LUCY BURDETTE: Oh, I love these! Hallie, you don't usually write in first person, do you? And Rhys, can we all come for tea? I'm sure that beautiful scene is going to be blasted to smithereens soon though...(and PS Hallie, they are having chocolate ganache for dessert in my book, of course...)
HANK PHILLIPPI RYAN: Well, THE WRONG GIRL comes out in September, and I am so excited! But I am in the midst of what MIGHT be titled TRUTH BE TOLD. And this opening is EARLIER than a first draft. It's just--MAYBE what it might be.
(And it is incredibly fascinating to see how different we all are!)
“I know it’s legal. But it’s terrible.” Jane Ryland winced as the Sandoval’s pale wooden bedframe hit the tall grass in the overgrown front yard and shattered into three jagged pieces. “The cops throwing someone’s stuff out the window. I mean, please. It’s right out of Dickens, you know? Eviction? There’s got to be a better way.”
Terrible facts and great pictures. A perfect newspaper story. She turned to Casey. “You got that on camera, right?”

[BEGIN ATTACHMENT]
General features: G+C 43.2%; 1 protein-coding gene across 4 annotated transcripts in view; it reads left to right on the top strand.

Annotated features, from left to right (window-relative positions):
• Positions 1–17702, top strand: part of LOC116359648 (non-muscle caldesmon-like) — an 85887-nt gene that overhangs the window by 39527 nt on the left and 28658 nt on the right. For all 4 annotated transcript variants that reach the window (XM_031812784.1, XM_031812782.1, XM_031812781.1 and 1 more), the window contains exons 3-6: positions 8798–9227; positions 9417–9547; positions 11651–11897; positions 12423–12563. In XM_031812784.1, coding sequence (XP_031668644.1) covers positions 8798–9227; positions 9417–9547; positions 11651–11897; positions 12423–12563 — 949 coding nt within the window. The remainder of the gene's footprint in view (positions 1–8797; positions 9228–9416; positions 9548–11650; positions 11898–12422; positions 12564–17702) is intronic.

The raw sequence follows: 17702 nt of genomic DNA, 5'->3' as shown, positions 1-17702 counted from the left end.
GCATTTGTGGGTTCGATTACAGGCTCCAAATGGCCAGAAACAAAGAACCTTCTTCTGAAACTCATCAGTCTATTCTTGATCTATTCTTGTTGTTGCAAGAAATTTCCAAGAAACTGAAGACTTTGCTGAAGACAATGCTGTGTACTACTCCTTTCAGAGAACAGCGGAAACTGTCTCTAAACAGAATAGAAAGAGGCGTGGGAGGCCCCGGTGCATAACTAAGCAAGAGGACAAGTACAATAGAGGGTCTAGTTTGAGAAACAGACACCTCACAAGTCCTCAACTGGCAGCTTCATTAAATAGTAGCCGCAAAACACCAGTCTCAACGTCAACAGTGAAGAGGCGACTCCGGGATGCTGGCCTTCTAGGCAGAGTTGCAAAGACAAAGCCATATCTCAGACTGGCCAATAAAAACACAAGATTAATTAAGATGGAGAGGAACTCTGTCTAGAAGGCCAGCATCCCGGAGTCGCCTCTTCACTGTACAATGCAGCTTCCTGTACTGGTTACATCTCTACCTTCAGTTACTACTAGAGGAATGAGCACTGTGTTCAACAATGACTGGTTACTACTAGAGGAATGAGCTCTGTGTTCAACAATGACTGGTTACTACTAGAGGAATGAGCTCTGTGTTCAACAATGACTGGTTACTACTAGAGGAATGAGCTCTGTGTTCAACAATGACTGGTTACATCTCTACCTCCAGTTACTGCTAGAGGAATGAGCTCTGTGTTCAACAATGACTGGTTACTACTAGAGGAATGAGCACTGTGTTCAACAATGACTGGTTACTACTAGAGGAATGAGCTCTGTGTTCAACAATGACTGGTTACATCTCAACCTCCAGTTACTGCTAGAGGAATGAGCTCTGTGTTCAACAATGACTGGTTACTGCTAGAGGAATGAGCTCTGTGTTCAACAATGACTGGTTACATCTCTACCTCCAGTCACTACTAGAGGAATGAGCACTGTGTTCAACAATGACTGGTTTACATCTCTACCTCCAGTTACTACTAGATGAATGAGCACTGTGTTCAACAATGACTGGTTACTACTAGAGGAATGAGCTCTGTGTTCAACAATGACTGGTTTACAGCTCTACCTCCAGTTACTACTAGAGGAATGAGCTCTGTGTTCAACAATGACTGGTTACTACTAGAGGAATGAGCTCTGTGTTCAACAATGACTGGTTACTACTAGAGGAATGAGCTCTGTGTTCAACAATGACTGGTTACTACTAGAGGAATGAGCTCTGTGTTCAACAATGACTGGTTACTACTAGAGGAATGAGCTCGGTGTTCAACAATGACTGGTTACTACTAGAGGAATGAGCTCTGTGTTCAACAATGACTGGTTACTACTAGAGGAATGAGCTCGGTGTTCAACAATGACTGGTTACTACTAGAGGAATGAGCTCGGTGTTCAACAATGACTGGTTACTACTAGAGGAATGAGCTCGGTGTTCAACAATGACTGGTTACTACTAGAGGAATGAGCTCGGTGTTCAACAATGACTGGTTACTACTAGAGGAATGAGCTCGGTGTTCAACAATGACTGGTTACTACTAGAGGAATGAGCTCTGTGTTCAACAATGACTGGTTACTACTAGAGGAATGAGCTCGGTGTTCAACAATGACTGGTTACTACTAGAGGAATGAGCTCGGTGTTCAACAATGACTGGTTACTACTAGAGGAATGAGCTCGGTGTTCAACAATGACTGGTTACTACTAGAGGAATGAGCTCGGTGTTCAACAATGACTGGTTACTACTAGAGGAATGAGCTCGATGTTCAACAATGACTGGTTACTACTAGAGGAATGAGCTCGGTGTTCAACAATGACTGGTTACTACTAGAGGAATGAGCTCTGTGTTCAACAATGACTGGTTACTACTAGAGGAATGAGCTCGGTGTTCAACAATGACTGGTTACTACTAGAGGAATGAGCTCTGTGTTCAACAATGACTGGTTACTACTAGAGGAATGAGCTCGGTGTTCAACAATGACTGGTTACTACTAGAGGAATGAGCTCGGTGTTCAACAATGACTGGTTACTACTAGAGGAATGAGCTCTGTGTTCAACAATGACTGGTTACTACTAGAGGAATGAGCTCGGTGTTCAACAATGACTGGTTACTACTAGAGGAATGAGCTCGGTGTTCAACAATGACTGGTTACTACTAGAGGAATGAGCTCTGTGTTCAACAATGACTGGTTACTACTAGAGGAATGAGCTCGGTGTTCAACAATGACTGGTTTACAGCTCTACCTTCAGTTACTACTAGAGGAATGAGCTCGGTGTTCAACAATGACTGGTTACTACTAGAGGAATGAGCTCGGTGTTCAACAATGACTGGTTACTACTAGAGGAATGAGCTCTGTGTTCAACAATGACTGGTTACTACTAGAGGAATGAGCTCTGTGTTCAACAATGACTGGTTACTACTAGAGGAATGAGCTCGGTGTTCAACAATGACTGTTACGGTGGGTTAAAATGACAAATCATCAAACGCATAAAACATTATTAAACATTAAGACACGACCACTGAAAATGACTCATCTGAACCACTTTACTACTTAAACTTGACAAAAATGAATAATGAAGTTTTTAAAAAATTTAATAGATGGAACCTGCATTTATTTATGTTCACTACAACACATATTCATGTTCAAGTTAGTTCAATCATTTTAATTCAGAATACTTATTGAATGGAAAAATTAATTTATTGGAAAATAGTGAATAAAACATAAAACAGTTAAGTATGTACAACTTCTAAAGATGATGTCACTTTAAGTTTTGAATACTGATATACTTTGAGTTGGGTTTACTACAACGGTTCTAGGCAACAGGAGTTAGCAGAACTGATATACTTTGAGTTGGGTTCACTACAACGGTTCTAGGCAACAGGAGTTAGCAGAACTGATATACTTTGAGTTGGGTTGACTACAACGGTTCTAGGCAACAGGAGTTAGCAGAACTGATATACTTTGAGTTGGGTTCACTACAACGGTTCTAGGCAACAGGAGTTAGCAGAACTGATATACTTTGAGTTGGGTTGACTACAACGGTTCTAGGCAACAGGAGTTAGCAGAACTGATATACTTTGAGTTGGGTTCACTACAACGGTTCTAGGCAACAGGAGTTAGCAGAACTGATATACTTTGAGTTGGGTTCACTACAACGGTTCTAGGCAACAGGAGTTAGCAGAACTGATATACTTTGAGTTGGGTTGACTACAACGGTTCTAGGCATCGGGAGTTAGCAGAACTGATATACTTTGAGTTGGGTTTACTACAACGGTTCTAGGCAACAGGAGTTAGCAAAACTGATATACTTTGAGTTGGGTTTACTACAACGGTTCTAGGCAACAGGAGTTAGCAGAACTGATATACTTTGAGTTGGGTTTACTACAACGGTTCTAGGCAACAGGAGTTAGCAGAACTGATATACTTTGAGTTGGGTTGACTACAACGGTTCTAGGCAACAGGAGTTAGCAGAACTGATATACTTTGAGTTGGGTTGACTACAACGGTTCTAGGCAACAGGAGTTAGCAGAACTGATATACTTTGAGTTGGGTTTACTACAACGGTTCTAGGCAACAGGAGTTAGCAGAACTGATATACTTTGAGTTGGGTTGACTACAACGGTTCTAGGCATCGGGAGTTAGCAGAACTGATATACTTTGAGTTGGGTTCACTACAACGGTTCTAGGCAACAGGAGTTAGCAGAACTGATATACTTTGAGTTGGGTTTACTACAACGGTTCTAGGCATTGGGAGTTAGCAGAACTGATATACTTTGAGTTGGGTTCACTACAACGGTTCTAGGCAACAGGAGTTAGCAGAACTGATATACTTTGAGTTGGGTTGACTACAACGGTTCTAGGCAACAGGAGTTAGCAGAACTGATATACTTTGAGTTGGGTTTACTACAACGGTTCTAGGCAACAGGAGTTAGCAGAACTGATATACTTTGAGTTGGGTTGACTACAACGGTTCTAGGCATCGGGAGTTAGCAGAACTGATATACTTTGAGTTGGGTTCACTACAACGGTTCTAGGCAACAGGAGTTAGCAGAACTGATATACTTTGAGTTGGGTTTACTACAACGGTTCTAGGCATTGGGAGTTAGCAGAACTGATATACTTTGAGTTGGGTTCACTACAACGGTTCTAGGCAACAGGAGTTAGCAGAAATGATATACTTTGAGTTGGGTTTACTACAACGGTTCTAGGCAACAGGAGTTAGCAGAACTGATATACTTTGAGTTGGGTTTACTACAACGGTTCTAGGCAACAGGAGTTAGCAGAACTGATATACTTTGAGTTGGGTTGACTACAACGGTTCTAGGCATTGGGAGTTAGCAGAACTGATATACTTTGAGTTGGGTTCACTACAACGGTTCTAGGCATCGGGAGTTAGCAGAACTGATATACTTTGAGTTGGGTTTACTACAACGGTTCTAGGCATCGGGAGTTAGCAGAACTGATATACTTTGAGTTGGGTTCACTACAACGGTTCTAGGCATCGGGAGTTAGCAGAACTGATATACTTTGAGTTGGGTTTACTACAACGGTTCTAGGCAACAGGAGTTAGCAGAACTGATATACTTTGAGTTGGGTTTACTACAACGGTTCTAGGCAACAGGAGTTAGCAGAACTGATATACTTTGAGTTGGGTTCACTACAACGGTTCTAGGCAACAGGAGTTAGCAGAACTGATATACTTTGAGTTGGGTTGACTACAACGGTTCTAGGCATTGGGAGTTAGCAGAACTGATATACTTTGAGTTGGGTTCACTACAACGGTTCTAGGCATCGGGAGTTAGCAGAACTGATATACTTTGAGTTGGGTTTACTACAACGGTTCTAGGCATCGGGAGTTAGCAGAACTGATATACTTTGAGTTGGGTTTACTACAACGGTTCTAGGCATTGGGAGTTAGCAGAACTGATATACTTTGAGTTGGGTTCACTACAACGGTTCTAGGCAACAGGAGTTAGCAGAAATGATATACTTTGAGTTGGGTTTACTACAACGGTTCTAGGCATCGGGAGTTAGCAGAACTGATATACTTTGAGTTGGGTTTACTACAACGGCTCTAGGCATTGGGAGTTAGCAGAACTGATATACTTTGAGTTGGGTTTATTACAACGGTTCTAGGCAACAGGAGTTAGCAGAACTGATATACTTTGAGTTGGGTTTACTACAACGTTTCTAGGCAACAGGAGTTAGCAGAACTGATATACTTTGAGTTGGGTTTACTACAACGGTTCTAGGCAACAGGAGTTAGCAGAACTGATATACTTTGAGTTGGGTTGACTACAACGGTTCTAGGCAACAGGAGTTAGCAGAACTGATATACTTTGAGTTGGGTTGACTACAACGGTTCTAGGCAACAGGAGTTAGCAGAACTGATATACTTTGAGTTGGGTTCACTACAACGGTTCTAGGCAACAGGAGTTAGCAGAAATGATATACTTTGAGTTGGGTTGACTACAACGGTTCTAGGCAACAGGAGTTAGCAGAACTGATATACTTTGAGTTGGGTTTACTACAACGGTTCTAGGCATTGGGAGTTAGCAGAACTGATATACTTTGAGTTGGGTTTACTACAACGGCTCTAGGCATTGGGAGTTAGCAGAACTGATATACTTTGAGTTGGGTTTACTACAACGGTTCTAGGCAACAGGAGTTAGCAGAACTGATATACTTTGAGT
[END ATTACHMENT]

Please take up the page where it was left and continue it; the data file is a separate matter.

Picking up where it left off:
Casey didn’t take his eye from the viewfinder. “Rolling and recording,” he said.
ROSEMARY HARRIS: You gals are much braver than I am. I would never dream of showing any early versions to anyone.
DEBORAH CROMBIE: Here's part of a scene from To Dwell in Darkness, due out sometime in 2014. This is in my "Unplaced Scenes" in Scrivener, so not sure yet where it will go, or even if it will stay in the book, but I like it.
--Wren. The girl from nowhere. Too thin, although they didn’t suffer lack in the flat in the Caledonian Road. With her wispy brown hair that never stayed in place and eyes the color of dark honey, she did make him think of a small brown bird. Her movements were quick, too, and often eerily quiet. When he’d asked her, early on, if that was her real name, she’d just smiled and said, “I was given it,” leaving him to wonder what she meant.
She never talked about herself. Not that everyone in the Caledonian Road gave out a potted history—and even if they did it didn’t mean it was true—but Wren said less than anyone. But they shed clues just as they shed skin and hair, unconsciously. A word here, a word there, a reference to a mother or a father or a sister or something that had happened at school. But not Wren.